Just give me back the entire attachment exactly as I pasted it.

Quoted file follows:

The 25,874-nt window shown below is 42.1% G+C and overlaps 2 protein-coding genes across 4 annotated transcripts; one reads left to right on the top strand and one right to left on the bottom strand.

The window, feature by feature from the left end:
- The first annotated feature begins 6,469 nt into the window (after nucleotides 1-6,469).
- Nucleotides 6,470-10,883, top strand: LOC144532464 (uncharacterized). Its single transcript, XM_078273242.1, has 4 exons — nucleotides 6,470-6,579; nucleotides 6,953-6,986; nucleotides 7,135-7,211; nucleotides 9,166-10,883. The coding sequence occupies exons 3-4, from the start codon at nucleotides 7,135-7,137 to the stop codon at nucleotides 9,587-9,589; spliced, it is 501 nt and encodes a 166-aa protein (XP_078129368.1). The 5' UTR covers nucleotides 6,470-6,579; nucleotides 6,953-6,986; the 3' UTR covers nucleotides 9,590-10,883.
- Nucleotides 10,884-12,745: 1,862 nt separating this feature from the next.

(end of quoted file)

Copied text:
The 25,874-nt window shown below is 42.1% G+C and overlaps 2 protein-coding genes across 4 annotated transcripts; one reads left to right on the top strand and one right to left on the bottom strand.

The window, feature by feature from the left end:
- The first annotated feature begins 6,469 nt into the window (after nucleotides 1-6,469).
- Nucleotides 6,470-10,883, top strand: LOC144532464 (uncharacterized). Its single transcript, XM_078273242.1, has 4 exons — nucleotides 6,470-6,579; nucleotides 6,953-6,986; nucleotides 7,135-7,211; nucleotides 9,166-10,883. The coding sequence occupies exons 3-4, from the start codon at nucleotides 7,135-7,137 to the stop codon at nucleotides 9,587-9,589; spliced, it is 501 nt and encodes a 166-aa protein (XP_078129368.1). The 5' UTR covers nucleotides 6,470-6,579; nucleotides 6,953-6,986; the 3' UTR covers nucleotides 9,590-10,883.
- Nucleotides 10,884-12,745: 1,862 nt separating this feature from the next.